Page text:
Compressed Air Plumbing for Shop

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I am going to route compressed air from my compressor location to one or two other positions in my shop. I am looking at about 50 or more feet of plumbing. I Googled some information regarding PVC, and while it is economical, I still am not comfortable. I have come down to using standard 1/2" black gas pipe and fittings.
Any other ideas, drawbacks, etc.
Thanks
RonB
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I went cheap. I bought 100' from Harbor Freight of 3/8 line. Its stiff, but I live in a ranch and wanted some drops in the shop and all the way out to the garage. I used up all the hose in a run. I picked up some tees and 3/8 barbs and made drops with tees offering a connection point and drain valve. It is great. The hose did have to be returned because it just was not well made, the second hose has done well.
$19 for the hose on sale, and probably 20 in Ts, ball valves and quick connects. A lot better than moving my compressor from the basement to the garage over and over, or running a hose up the stairs and letting all the bugs in.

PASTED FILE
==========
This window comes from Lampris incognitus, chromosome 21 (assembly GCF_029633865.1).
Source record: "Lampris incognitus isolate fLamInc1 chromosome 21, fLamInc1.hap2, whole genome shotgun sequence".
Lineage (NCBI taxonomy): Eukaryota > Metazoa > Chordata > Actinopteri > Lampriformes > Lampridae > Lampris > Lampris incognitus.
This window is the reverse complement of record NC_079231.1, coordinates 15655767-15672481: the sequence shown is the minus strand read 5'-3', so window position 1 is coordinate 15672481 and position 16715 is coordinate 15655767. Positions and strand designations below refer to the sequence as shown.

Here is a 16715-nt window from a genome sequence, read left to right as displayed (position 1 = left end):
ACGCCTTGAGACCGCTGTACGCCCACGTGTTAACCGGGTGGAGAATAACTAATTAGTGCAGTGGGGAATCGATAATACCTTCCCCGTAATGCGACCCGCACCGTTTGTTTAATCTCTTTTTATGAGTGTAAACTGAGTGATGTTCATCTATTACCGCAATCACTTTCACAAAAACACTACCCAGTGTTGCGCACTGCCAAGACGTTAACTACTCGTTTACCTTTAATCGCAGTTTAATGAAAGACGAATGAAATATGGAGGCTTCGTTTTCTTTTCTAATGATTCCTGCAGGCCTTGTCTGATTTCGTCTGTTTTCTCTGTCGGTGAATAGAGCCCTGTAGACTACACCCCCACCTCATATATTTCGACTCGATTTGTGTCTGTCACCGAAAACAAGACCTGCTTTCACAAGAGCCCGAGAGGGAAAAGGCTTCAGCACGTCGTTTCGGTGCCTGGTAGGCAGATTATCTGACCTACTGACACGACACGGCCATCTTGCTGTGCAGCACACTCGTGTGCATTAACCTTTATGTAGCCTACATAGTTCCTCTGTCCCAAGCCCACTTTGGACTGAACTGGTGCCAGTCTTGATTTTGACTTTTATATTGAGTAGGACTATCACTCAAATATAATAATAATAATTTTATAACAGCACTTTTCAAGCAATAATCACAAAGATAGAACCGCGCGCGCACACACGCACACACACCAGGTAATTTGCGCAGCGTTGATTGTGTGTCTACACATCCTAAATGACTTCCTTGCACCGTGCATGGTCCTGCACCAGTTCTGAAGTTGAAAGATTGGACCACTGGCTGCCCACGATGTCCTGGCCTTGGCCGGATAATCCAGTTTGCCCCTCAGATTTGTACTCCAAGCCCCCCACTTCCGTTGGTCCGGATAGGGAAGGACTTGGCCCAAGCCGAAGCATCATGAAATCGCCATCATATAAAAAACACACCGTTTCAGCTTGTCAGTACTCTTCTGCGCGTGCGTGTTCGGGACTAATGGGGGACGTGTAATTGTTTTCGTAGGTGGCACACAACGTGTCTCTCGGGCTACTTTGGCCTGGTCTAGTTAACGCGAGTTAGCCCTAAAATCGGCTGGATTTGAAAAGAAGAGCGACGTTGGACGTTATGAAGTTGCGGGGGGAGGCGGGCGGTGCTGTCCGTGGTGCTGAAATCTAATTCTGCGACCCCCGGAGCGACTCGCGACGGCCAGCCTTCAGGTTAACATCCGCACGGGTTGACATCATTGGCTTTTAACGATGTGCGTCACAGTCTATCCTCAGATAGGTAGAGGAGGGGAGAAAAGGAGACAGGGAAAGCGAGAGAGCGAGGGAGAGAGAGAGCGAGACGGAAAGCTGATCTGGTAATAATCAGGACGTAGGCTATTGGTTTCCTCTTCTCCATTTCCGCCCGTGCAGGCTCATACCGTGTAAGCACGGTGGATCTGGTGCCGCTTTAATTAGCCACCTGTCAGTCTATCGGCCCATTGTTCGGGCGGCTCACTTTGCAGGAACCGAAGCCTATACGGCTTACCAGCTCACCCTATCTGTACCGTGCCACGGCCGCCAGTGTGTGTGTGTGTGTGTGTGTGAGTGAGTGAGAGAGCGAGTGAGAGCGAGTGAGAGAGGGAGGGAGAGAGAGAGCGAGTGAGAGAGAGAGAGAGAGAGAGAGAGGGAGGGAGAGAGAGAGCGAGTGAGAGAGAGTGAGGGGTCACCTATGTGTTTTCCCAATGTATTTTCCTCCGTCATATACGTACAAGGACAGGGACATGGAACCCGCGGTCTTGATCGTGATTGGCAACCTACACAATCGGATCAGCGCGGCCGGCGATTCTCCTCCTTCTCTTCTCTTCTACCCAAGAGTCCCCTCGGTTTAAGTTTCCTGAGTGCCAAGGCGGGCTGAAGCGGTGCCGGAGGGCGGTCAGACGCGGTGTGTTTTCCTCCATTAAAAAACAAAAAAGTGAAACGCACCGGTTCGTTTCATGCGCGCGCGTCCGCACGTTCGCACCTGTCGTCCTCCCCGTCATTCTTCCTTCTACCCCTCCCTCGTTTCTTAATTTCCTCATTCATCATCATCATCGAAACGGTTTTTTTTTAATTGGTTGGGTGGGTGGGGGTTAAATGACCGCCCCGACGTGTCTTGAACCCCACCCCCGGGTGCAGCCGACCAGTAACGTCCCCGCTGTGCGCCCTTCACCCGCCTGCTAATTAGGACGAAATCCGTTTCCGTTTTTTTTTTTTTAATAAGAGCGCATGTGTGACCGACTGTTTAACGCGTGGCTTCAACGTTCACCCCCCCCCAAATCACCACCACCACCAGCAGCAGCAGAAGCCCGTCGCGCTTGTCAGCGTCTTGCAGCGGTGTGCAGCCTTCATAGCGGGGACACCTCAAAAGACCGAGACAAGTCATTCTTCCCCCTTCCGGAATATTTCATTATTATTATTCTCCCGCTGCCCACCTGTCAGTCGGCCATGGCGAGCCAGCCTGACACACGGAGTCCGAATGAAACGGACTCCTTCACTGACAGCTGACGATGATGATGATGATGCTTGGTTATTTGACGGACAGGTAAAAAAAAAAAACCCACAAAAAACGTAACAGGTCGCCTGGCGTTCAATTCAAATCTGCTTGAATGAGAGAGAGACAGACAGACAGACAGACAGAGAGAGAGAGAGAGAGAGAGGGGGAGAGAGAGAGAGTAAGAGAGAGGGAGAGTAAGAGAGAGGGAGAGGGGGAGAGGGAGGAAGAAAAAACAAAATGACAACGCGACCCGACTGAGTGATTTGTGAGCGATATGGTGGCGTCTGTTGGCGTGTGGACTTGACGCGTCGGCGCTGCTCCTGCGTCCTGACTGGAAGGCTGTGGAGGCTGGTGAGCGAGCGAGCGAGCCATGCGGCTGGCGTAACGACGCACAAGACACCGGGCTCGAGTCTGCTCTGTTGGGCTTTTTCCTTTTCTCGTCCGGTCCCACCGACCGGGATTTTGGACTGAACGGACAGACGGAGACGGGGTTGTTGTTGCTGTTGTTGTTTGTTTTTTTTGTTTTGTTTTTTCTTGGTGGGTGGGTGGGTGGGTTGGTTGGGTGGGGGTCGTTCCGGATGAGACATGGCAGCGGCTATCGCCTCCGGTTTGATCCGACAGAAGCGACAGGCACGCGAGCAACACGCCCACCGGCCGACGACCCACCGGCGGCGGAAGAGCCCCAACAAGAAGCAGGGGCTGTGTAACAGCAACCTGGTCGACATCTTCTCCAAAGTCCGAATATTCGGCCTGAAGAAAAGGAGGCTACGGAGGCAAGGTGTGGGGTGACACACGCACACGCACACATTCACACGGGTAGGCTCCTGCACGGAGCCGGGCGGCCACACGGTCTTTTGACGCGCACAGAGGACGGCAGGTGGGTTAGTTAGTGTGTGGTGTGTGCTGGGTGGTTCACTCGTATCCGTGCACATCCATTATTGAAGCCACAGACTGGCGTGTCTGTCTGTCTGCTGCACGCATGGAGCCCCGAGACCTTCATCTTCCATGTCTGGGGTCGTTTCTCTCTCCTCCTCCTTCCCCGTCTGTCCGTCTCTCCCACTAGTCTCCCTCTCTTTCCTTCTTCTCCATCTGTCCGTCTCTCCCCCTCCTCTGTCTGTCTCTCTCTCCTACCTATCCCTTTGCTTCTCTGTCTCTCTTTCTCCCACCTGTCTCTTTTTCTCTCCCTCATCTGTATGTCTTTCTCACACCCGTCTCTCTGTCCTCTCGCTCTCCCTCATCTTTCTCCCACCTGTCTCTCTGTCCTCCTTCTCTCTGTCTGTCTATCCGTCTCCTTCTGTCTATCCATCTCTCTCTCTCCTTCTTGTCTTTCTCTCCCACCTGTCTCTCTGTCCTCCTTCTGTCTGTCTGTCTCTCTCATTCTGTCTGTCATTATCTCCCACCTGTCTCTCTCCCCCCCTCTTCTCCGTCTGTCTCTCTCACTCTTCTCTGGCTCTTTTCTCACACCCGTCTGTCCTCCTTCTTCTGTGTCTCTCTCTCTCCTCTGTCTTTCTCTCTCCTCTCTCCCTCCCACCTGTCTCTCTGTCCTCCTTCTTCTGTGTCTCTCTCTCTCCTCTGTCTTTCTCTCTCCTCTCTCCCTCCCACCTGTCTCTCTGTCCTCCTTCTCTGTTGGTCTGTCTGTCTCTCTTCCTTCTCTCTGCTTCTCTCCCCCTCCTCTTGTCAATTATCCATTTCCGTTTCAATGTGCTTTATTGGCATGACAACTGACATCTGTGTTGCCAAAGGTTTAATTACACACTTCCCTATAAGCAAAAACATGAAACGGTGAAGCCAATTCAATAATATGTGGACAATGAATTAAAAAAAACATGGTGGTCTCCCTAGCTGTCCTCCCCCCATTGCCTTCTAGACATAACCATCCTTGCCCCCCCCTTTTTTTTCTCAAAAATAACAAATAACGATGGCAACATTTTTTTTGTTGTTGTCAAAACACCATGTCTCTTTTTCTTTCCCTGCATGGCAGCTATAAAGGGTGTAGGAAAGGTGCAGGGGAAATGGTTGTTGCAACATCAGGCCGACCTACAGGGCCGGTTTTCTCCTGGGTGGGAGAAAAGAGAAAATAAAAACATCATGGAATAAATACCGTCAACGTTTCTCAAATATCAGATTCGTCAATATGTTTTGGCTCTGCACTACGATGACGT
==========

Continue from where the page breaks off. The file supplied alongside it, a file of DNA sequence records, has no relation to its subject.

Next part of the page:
Plus it's easy enough to add drops by cutting the main line and sticking a new T in.
If you are worried about 3/8, get the 1/2 line, there's some Goodyear line both rubber and plyovac (sp??)
On 5/17/2012 12:07 PM, RonB wrote:

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On 5/17/2012 11:07 AM, RonB wrote:

I like tiredospam would go the air "hose" route. QUICK and cheaper.
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Avoid the PVC. An alternative though, is other plastic air hoses made for that purpose. They are flexible and at worst, will split rather than shatter.
Black pipe is a good way to go. Durable and reasonably priced. I just paid $1.25 a foot for some. Copper is better, but much more costly.
TIP: Once you figure where you want the drops, add two or three more. If you are joining two lengths, use a tee and plug rather than a coupler. You'll be thankful in a year or five when you want to add another leg.
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I've thought about running a standard air hose for my compressed air piping. Except for splicing into it, it's cheap for good quality lengths (vs pipe) and going to be much easier to route.